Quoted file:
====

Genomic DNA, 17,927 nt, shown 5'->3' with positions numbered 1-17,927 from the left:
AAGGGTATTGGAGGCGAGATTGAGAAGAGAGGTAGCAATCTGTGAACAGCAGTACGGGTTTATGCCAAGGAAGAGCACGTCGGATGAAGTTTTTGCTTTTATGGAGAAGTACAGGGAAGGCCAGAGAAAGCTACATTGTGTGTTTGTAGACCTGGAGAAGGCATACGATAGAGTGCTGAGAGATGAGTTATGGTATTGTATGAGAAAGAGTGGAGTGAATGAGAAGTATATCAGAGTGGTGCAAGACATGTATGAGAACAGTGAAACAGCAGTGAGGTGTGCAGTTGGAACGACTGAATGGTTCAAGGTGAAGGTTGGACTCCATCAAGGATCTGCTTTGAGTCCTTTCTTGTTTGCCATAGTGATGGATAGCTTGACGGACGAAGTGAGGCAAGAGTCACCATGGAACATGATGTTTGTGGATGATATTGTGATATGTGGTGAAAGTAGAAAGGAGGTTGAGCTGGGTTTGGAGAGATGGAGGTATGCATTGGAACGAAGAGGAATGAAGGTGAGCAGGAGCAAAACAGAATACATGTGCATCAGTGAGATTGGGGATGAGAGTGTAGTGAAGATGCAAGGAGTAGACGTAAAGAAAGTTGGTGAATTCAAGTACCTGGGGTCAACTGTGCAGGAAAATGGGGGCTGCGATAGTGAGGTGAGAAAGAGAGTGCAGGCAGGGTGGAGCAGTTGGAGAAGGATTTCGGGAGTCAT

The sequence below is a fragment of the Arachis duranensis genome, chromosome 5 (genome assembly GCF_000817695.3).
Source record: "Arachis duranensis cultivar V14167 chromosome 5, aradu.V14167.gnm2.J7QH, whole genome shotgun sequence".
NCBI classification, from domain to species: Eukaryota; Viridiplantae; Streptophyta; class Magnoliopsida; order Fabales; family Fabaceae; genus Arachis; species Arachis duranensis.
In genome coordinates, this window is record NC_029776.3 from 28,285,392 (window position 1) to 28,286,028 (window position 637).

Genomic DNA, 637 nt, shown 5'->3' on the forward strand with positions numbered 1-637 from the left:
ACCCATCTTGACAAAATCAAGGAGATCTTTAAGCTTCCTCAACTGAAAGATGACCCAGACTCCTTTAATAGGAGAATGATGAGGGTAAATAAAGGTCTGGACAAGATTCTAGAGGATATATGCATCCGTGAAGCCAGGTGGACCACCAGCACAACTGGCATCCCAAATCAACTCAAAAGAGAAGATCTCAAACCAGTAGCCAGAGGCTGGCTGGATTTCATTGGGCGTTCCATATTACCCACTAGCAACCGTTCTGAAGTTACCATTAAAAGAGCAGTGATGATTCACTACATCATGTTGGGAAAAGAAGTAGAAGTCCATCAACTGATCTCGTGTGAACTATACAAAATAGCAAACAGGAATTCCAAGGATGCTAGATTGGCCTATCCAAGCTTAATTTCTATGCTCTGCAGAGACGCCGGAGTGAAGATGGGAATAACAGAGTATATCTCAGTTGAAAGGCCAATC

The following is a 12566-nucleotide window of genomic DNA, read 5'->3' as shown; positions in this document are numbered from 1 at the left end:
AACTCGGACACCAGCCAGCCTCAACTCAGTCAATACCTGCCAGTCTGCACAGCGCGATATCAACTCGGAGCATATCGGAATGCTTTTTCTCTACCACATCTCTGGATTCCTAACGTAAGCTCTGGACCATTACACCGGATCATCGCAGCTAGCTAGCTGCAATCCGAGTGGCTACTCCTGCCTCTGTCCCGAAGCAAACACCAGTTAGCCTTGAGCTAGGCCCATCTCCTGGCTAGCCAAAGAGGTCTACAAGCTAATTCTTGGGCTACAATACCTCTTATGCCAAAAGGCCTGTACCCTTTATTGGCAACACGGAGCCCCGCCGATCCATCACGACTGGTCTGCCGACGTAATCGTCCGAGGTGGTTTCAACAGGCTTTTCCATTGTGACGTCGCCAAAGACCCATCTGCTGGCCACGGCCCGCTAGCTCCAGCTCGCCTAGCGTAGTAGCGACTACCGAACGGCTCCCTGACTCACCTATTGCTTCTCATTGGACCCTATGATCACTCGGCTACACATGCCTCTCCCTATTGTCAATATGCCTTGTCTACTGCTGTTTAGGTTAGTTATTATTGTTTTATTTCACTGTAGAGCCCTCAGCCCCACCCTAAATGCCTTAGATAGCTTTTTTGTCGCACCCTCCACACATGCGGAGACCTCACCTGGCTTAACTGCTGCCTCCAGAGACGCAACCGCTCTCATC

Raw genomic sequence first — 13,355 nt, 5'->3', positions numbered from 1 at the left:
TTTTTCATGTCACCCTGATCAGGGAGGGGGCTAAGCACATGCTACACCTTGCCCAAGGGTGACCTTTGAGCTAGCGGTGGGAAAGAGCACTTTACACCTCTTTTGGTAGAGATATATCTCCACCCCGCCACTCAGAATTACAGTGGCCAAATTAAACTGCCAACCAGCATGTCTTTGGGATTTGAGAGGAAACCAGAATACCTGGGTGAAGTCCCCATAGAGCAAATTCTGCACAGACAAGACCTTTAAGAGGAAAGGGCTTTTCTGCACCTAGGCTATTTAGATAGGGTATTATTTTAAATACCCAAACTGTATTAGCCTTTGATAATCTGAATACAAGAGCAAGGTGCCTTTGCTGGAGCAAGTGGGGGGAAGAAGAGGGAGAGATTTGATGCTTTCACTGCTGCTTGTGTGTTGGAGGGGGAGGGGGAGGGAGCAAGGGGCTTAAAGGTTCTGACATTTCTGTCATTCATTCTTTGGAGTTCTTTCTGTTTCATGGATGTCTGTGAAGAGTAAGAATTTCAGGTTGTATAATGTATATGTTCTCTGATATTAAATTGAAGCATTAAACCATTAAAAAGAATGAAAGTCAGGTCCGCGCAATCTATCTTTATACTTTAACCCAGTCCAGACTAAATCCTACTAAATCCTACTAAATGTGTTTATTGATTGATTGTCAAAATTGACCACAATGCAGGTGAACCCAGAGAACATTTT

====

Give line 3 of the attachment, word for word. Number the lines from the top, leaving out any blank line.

The sequence below is a fragment of the Arachis duranensis genome, chromosome 5 (genome assembly GCF_000817695.3).